Wednesday, 16 January 2013

Solstorm/Sun Storm by Åsa Larsson (3/5)

First published: 2003
Original title: Solstorm
Original language: Swedish
Translation to English by: Marlaine Delargy, 2006
Page count: 349

GoodReads says: On the floor of a church in northern Sweden, the body of a man lies mutilated and defiled–and in the night sky, the aurora borealis dances as the snow begins to fall... So begins Åsa Larsson’s spellbinding thriller, winner of Sweden’s Best First Crime Novel Award and an international literary sensation.

Rebecka Martinsson is heading home to Kiruna, the town she’d left in disgrace years before. A Stockholm attorney, Rebecka has a good reason to return: her friend Sanna, whose brother has been horrifically murdered in the revivalist church his charisma helped create. Beautiful and fragile, Sanna needs someone like Rebecka to remove the shadow of guilt that is engulfing her, to forestall an ambitious prosecutor and a dogged policewoman. But to help her friend, and to find the real killer of a man she once adored and is now not sure she ever knew, Rebecka must relive the darkness she left behind in Kiruna, delve into a sordid conspiracy of deceit, and confront a killer whose motives are dark, wrenching, and impossible to guess...

I say: I read this in Swedish for uni and would never have picked it up myself because I don’t like these Nordic crime novels – honestly; they’re all pretty much the same but with different names and places.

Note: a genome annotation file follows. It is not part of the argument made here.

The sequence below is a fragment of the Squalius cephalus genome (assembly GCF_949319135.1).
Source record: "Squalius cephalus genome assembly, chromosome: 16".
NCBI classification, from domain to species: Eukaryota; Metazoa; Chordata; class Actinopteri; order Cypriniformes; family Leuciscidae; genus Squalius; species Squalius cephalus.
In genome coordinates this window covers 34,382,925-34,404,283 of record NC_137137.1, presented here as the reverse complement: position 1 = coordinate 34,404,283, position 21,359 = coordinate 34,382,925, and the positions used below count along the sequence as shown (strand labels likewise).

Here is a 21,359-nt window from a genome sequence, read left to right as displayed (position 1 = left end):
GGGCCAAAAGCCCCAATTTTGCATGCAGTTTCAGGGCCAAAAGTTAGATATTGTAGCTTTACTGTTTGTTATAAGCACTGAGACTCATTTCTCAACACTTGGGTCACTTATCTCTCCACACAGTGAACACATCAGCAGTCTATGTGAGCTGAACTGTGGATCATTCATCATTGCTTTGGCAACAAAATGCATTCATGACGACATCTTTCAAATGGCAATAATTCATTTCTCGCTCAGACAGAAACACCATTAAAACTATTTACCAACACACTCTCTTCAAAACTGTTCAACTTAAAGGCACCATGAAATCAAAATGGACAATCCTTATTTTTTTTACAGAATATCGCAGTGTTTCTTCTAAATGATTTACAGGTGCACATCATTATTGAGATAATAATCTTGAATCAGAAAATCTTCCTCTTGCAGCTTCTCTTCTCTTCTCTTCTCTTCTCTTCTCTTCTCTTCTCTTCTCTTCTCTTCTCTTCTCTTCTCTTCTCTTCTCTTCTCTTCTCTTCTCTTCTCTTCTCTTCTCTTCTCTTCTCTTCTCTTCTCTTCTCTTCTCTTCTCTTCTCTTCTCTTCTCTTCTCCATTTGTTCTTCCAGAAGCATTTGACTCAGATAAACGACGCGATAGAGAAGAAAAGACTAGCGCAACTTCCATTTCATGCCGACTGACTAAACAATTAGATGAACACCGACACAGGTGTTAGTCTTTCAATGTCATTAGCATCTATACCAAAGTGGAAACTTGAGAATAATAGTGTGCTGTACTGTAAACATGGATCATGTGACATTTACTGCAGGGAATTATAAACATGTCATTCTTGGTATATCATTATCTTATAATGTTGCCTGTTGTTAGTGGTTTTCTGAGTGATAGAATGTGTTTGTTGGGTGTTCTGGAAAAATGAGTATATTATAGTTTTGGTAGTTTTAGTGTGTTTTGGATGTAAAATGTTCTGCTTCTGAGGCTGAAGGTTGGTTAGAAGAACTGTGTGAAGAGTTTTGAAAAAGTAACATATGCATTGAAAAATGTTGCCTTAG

Having said that, this was neither good nor terribly bad; it was actually pretty ok.

I think the reason I sort of liked this was because it involved a church full of corruption and evil deeds, and I love that sort of thing. It was interesting to see how all the churchgoing townspeople were determined to stick together and keep the police out of the investigation. Another reason this was rather good was because I grew quite fond of Rebecka; she wasn’t your typical crime solver, but more a normal person who was determined to help her childhood friend Sanna – and also to find out what happened to Sanna’s brother. Most of her actions were plausible, and even though she did make some silly mistakes here and there, I believed in the character.

All the others, however, were such stereotypes it was painful reading about them. I could tell the way the church was heading and what the outcome was going to be; even though I didn’t figure out who the murderer was until a few pages before it was revealed. In fact, if the characters had been less stereotypical I would have liked this better.

However, it was fast-paced and easy enough for me to finish it in one sitting without getting bored. Larsson isn’t the best of writers, but when it comes to these crime novels she gets the job done without too much unnecessary fuss, and I wouldn’t mind reading the other books involving Rebecka – because of course this was part one of a series.


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